Raymond: 24:29 You might be able to accidentally get a silhouette and auto but you cannot predictably and with intention get a silhouette. There are plenty of times on a wedding day where you walk in to a room and maybe there's one just like really bright, especially in churches like a bright light stained glass window or just like a regular window that's letting in a lot of light compared to the the rest of the room itself and there's so many times where you can get a great silhouette in that spot or you can even create a silhouette with a, with an off camera flash, placing it behind your subject so many times you can do that in an auto. It wouldn't do that. It would just brighten up the scene as if you were simply trying to document what this space look like. So that was number one, a silhouette.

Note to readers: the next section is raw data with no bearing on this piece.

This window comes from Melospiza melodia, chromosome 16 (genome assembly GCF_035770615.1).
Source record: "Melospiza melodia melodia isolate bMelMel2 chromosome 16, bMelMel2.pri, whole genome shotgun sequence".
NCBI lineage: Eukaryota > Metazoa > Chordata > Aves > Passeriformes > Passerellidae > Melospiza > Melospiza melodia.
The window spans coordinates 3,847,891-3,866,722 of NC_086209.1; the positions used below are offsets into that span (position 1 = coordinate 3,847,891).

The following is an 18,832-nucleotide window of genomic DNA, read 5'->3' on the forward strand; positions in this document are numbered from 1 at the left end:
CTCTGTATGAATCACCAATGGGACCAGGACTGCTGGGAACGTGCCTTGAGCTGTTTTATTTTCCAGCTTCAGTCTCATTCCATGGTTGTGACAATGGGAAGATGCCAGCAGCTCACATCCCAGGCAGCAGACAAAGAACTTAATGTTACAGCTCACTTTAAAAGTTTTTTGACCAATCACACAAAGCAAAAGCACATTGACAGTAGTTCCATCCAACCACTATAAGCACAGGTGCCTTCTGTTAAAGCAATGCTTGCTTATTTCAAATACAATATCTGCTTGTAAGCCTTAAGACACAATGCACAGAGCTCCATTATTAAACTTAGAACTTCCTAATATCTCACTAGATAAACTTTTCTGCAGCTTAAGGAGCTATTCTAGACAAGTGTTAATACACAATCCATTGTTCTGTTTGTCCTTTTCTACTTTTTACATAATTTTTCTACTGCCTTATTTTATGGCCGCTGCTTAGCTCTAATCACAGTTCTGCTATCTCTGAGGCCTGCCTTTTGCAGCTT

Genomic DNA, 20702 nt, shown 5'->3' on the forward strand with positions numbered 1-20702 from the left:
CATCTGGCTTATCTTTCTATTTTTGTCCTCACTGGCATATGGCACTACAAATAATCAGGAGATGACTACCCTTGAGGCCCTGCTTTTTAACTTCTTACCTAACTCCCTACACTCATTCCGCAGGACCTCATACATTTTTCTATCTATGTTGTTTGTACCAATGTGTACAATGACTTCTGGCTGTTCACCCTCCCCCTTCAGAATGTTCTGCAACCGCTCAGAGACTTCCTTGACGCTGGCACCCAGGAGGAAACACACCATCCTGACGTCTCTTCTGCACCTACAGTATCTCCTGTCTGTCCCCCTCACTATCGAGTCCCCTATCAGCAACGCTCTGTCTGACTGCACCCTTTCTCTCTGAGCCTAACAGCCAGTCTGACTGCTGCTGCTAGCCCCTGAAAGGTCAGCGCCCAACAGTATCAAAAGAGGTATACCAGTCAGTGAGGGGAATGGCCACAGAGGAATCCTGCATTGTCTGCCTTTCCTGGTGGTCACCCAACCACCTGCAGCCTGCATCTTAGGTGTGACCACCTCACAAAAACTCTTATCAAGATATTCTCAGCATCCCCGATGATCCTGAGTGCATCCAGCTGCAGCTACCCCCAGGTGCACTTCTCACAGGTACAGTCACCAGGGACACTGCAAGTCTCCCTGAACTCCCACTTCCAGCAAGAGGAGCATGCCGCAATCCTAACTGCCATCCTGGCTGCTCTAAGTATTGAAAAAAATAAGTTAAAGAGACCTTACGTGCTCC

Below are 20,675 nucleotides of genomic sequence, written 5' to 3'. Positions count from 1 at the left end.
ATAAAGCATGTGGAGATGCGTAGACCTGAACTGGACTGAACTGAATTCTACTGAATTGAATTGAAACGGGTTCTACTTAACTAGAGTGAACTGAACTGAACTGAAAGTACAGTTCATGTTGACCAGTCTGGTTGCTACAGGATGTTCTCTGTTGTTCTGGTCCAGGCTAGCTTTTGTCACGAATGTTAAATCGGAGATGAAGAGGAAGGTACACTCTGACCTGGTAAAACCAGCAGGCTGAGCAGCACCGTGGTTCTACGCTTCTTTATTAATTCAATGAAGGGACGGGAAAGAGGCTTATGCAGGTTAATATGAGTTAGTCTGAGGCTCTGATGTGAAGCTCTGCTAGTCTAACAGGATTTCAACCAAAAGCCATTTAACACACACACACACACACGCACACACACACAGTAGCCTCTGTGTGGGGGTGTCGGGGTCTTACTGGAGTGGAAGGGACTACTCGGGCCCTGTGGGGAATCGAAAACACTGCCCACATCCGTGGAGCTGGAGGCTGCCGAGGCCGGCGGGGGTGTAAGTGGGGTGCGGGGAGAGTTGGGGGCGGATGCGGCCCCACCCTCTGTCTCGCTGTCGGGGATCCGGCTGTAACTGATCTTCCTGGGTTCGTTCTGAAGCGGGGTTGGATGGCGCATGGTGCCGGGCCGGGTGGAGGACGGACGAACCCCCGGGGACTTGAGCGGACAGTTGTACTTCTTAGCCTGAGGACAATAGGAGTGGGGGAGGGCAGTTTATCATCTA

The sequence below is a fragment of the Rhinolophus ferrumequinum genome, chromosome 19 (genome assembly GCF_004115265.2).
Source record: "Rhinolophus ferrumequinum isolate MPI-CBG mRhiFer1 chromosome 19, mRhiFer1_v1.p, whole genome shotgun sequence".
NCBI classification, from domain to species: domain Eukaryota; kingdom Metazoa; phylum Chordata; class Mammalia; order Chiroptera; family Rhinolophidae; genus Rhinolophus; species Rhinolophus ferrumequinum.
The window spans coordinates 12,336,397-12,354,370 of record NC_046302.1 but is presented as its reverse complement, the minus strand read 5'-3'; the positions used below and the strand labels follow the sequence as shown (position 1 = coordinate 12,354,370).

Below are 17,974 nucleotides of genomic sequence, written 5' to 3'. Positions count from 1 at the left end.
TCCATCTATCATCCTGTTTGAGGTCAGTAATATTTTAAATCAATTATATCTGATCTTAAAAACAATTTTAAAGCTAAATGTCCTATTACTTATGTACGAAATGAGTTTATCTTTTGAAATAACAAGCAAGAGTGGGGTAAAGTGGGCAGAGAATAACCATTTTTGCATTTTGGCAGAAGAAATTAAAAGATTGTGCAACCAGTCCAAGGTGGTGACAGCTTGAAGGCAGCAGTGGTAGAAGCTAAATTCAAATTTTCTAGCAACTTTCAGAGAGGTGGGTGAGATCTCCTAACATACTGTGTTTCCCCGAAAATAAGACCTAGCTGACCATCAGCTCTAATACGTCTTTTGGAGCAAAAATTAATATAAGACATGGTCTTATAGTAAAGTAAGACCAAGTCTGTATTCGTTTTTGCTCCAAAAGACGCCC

Raymond: 25:16 You cannot predictably and reliably capture silhouettes in auto mode. Number two and number three is what we already talked about. You can not get beach photos and snow photos. You cannot get good beach photos and good snow photos. You cannot get good wedding photos in front of a glass where there's, you know, high contrast, you camera will not want to do it. These are situations where the photos technically have to be overexposed. Sometimes it's by a good amount. Sometimes these photos have to be overexposed by more than a stop, stop and a half and your camera will not do that for you. It will not in auto mode overexpose a photo that much. Now you may be able to go to the beach and take some photos, you know that are, that are good enough. Maybe photos that you even like like, but I guarantee you that the eyes that you're looking at those photos with right now are not the eyes that you will be looking at the photo with.